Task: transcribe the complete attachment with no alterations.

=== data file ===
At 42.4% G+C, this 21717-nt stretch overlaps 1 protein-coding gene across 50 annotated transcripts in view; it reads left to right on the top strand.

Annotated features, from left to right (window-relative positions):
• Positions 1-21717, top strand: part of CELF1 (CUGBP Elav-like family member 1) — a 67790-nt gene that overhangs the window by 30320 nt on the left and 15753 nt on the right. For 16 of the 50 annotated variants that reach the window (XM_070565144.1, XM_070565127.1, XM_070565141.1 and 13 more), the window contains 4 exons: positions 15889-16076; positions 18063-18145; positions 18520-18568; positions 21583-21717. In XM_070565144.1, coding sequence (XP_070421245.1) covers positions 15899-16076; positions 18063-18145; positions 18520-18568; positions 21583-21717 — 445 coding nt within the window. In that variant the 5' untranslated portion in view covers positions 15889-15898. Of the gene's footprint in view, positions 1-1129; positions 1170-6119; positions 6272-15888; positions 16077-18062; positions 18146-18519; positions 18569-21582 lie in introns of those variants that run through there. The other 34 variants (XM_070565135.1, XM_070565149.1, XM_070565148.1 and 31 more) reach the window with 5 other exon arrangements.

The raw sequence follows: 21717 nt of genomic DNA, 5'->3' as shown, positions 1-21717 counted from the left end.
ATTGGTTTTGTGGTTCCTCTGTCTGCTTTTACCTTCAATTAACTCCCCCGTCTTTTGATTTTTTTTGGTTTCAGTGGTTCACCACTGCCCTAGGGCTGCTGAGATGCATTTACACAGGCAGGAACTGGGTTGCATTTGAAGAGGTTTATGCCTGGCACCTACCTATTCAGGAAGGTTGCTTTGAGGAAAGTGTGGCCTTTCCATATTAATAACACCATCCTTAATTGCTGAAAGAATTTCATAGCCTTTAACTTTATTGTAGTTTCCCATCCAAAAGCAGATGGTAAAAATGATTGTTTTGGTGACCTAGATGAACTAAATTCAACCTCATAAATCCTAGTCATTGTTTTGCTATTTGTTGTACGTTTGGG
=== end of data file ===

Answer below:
At 42.4% G+C, this 21717-nt stretch overlaps 1 protein-coding gene across 50 annotated transcripts in view; it reads left to right on the top strand.

Annotated features, from left to right (window-relative positions):
• Positions 1-21717, top strand: part of CELF1 (CUGBP Elav-like family member 1) — a 67790-nt gene that overhangs the window by 30320 nt on the left and 15753 nt on the right. For 16 of the 50 annotated variants that reach the window (XM_070565144.1, XM_070565127.1, XM_070565141.1 and 13 more), the window contains 4 exons: positions 15889-16076; positions 18063-18145; positions 18520-18568; positions 21583-21717. In XM_070565144.1, coding sequence (XP_070421245.1) covers positions 15899-16076; positions 18063-18145; positions 18520-18568; positions 21583-21717 — 445 coding nt within the window. In that variant the 5' untranslated portion in view covers positions 15889-15898. Of the gene's footprint in view, positions 1-1129; positions 1170-6119; positions 6272-15888; positions 16077-18062; positions 18146-18519; positions 18569-21582 lie in introns of those variants that run through there. The other 34 variants (XM_070565135.1, XM_070565149.1, XM_070565148.1 and 31 more) reach the window with 5 other exon arrangements.

The raw sequence follows: 21717 nt of genomic DNA, 5'->3' as shown, positions 1-21717 counted from the left end.
ATTGGTTTTGTGGTTCCTCTGTCTGCTTTTACCTTCAATTAACTCCCCCGTCTTTTGATTTTTTTTGGTTTCAGTGGTTCACCACTGCCCTAGGGCTGCTGAGATGCATTTACACAGGCAGGAACTGGGTTGCATTTGAAGAGGTTTATGCCTGGCACCTACCTATTCAGGAAGGTTGCTTTGAGGAAAGTGTGGCCTTTCCATATTAATAACACCATCCTTAATTGCTGAAAGAATTTCATAGCCTTTAACTTTATTGTAGTTTCCCATCCAAAAGCAGATGGTAAAAATGATTGTTTTGGTGACCTAGATGAACTAAATTCAACCTCATAAATCCTAGTCATTGTTTTGCTATTTGTTGTACGTTTGGG